posted on Nov, 18 2013 @ 06:50 PM
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jimmyx
I would use your recommendations if I had the training to overcome the fear and tenseness of a gun-firing situation, I don't....even cops who have had training at ranges, miss a lot of their shots in those situations. this isn't like one of the cops shows, where one or two shots at 50 to 75 yards is all that is needed to hit their marks, this would be real life, nervous, panicky, shaking, firing......so, for many of the inexperienced shooters out there, the logical choice would be a.... 18 1/2 inch barreled 12 gauge pump, 8 shot shotgun....45 semi-auto with a 10 round clip handgun...for food (game) 22lr rifle...in my civilian way of thinking.

Get past it through practice. If you practice a LOT what you do in a bad situation will be reflexive. The most important thing to practice for such situations is your draw. You might feel stupid drawing on yourself in a mirror ... but don't let that stop you.

Remember ... your pistola is the tool you use to get to your long gun.



posted on Nov, 18 2013 @ 07:09 PM
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Asktheanimals
Missing from the discussion here are tactical considerations. One of the biggest problems I can forsee is that security at night will be more important that during the day. Anyone set on raiding your house will probably try to do so when it's dark. Thus the need for night vision scopes

This cannot be understated ... if you can afford it. And if you can't, I recommend you start saving. Anyone with the ability to see in the dark has a truly unfair advantage over anyone who can't.

I would add that if someone is going to raid your house ... being inside your house is the very worst place to be.
edit on 18112013 by Snarl because: Omitted word



posted on Nov, 18 2013 @ 07:15 PM
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What is your opinion on .45acp vs 9mm? Is the stopping power more valuable than more rounds?
edit on 11/18/2013 by muse7 because: (no reason given)



posted on Nov, 18 2013 @ 07:22 PM
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reply to post by Snarl
 


My friend took down a caribou with his .223 AR. The season before he used a .308 and it blew half the chest off the poor caribou.

I'm not to sure what happened to the bear. . . I think the guy was either active duty or retired LEO. It made the news, however, because Fish & Game was NOT happy. They turned it into a PSA about what NOT to do.

There's a video someplace floating around...Until I saw the video, I had no idea bears could make noises like that. It sounded like a crying baby, a manatee, horse and cow all rolled up into one.



posted on Nov, 18 2013 @ 07:23 PM
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reply to post by muse7
 


I know a lot of guys around here that use 45 ACP revolvers for bear protection...



posted on Nov, 18 2013 @ 07:23 PM
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muse7
What is your opinion on .45acp vs 9mm? Is the stopping power more valuable than more rounds?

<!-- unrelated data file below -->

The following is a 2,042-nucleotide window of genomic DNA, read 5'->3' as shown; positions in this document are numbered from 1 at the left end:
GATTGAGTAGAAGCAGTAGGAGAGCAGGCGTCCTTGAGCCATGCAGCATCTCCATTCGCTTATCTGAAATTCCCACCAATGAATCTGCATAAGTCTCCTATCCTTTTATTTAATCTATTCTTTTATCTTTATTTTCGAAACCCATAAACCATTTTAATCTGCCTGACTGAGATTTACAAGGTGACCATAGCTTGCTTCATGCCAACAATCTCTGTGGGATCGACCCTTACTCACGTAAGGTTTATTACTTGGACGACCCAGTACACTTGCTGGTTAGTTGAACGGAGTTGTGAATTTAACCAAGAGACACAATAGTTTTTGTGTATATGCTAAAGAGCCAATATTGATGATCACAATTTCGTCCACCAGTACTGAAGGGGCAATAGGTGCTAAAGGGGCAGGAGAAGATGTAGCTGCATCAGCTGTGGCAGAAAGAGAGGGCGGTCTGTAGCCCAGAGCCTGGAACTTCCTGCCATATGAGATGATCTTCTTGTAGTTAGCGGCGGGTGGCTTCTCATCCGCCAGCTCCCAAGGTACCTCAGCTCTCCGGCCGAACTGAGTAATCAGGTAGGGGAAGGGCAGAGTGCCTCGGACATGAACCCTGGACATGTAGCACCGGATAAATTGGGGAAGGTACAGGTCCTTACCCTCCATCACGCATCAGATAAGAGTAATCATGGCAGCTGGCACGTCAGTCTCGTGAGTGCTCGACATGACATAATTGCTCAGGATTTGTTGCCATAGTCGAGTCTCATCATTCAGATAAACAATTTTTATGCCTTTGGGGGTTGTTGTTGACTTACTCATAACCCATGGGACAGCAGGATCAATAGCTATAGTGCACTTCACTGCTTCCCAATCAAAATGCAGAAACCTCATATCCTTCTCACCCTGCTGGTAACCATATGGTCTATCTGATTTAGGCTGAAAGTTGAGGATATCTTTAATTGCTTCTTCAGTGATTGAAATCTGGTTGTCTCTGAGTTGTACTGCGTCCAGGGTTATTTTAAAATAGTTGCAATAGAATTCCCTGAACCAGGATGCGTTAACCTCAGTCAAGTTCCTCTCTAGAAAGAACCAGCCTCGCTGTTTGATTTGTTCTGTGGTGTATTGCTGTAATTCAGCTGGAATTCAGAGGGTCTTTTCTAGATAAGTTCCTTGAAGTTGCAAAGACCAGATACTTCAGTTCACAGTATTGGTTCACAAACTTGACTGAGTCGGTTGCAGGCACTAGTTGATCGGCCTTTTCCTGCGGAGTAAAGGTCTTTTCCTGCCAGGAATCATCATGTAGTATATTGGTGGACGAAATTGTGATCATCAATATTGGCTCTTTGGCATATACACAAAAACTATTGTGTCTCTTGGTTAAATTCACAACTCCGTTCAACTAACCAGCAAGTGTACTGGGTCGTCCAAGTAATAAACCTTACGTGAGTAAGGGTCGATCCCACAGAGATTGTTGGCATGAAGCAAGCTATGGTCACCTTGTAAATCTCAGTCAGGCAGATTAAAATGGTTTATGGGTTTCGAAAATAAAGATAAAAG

edit on 11/18/2013 by muse7 because: (no reason given)

The 9mm has plenty of stopping power.

If you're looking for a choice, the best thing to do is take them both for a side-by-side test drive. The thing about guns is that no one can tell you what's going to work best for you.

One thing a casual observer in this thread might overlook is the OP's limitation on makes, models, and calibers. All the best shooters in the world use only what works for them.



posted on Nov, 18 2013 @ 07:27 PM
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Dad gummit op.....you stopped in the handgun section right before you got to something bigger than a .357.....
What about Grizz...?



posted on Nov, 18 2013 @ 07:41 PM
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Snarl

Asktheanimals
Missing from the discussion here are tactical considerations. One of the biggest problems I can forsee is that security at night will be more important that during the day. Anyone set on raiding your house will probably try to do so when it's dark. Thus the need for night vision scopes

This cannot be understated ... if you can afford it. And if you can't, I recommend you start saving. Anyone with the ability to see in the dark has a truly unfair advantage over anyone who can't.

I would add that if someone is going to raid your house ... being inside your house is the very worst place to be.
edit on 18112013 by Snarl because: Omitted word


One way past the night vision sticker shock. Instead of goggles, get a monocular. Mounted on headgear, it works almost as well. Odd to get used to at first, but, imo, has the advantage of leaving one eye open to natural light, the other to the night vision.

Enjoying the conversation re: pros and cons on firearms/calibers. Any viewpoints on the Ruger 10/22 takedown? Wondering about the accuracy. A packable rifle does sound advantageous.



posted on Nov, 18 2013 @ 08:44 PM
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reply to post by MystikMushroom
 




My friend took down a caribou with his .223 AR. The season before he used a .308 and it blew half the chest off the poor caribou.

The reason I don't hunt with .223 is because the bullet has a tendency to fracture. I wanted to get a .308 upper for my AR, but they got real scarce during the last gun buyout. I shoot lefty and that's another hurdle in and of itself. We'll have to see what the market has to offer when I finally get back home.